NEW YORK— The Pulitzer Prizes were announced on Monday with immimgrants, refugees and their plight as common themes among several winners. In the arts categories, former refugee Viet Thanh Nguyen won the prize for fiction with The Sympathizer, a tale of immigrant life.
Hamilton, the hip-hop stage biography of Caribbean emigrant Alexander Hamilton, won for drama.
In journalism, The Associated Press won for public service. It documented the use of slave labor in the commercial seafood industry in Indonesia and Thailand.
The New York Times and Reuters won for heart-wrenching breaking news photos of desperate refugees.
In one Times photo, a man with blood streaming down his face shields a child in a cloud of tear gas as migrants try to surge into Hungary from Serbia.
Ozone Journal by Peter Balakian won the Pulitzer Prize for poetry.
Black Flags: The Rise of ISIS by Joby Warrick won the Pulitzer Prize for general nonfiction.
The Washington Post won the Pulitzer Prize for national reporting.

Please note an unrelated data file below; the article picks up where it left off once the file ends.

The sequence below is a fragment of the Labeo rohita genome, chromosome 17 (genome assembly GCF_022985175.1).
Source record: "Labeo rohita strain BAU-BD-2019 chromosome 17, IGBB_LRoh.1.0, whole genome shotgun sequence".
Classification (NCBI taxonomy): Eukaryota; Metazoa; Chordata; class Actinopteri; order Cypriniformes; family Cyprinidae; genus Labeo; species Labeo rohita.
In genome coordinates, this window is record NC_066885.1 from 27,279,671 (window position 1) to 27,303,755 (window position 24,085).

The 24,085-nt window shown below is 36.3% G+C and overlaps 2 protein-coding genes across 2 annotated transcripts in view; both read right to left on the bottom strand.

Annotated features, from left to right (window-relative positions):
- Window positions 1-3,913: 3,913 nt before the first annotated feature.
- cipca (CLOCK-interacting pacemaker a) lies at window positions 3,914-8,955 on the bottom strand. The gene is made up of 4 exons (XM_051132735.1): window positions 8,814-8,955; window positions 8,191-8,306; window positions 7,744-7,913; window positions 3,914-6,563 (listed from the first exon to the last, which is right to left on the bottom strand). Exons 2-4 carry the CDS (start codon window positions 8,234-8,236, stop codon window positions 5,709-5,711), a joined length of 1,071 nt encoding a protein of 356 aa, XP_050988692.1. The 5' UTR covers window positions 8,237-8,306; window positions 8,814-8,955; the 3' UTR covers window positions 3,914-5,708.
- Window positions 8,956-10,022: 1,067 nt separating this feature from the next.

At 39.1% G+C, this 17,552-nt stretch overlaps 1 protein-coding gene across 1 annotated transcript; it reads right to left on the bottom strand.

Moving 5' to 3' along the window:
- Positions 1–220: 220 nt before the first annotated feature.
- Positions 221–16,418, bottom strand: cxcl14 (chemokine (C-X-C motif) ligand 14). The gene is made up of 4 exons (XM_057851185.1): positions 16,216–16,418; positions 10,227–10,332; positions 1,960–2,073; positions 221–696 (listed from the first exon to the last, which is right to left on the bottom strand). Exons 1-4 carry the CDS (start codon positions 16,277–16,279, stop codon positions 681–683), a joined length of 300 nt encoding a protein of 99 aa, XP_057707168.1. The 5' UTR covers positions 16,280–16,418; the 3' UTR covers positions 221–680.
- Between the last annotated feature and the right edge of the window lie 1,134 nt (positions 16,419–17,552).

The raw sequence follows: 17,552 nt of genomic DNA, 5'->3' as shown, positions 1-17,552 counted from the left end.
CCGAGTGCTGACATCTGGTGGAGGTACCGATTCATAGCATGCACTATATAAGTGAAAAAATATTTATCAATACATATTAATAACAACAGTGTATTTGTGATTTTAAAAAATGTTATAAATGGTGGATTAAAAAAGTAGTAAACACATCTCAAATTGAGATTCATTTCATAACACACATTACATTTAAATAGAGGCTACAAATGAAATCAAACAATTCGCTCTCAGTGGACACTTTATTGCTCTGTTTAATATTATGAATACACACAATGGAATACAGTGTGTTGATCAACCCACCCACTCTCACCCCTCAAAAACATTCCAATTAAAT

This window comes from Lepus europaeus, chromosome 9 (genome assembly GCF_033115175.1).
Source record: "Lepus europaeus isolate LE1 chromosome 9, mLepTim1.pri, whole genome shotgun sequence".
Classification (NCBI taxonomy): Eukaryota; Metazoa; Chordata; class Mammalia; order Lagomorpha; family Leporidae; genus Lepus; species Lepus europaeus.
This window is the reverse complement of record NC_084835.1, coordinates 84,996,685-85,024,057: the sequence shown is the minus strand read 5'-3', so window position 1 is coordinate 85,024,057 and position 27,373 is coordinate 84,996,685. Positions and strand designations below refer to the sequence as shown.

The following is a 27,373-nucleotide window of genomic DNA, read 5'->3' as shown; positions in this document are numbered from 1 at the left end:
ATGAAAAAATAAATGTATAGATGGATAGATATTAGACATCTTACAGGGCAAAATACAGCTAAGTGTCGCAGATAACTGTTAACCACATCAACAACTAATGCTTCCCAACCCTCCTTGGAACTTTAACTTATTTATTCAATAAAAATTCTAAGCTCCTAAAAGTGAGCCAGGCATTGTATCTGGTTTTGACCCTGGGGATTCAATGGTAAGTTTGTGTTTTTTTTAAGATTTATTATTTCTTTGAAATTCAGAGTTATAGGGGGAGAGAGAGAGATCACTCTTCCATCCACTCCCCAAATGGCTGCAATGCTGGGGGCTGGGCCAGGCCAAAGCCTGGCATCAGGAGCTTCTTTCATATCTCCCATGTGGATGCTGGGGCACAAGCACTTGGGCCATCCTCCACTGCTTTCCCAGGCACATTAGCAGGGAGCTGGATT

The Post’s staff was honored Monday for creating and using a national database to illustrate how often and why police shoot to kill.
“In for a Penny, In for a Pound” by Henry Threadgill won the Pulitzer Prize for music.
The Tampa Bay Times and the Sarasota Herald-Tribune have won the Pulitzer Prize for investigative reporting for a project on mental hospitals.
This is the contest’s 100th year. The winners were announced Monday afternoon at Columbia University in New York City.
The Pulitzer Prizes recognize the best journalism in newspapers, magazines and web sites. There are 14 categories for reporting, photography, criticism and commentary.
In the arts, prizes are awarded in seven categories, including fiction, drama and music.
The very first Pulitzer Prize in reporting was given in 1917 to Herbert Bayard Swope of the New York World.
Swope reported from the German front lines during World War I.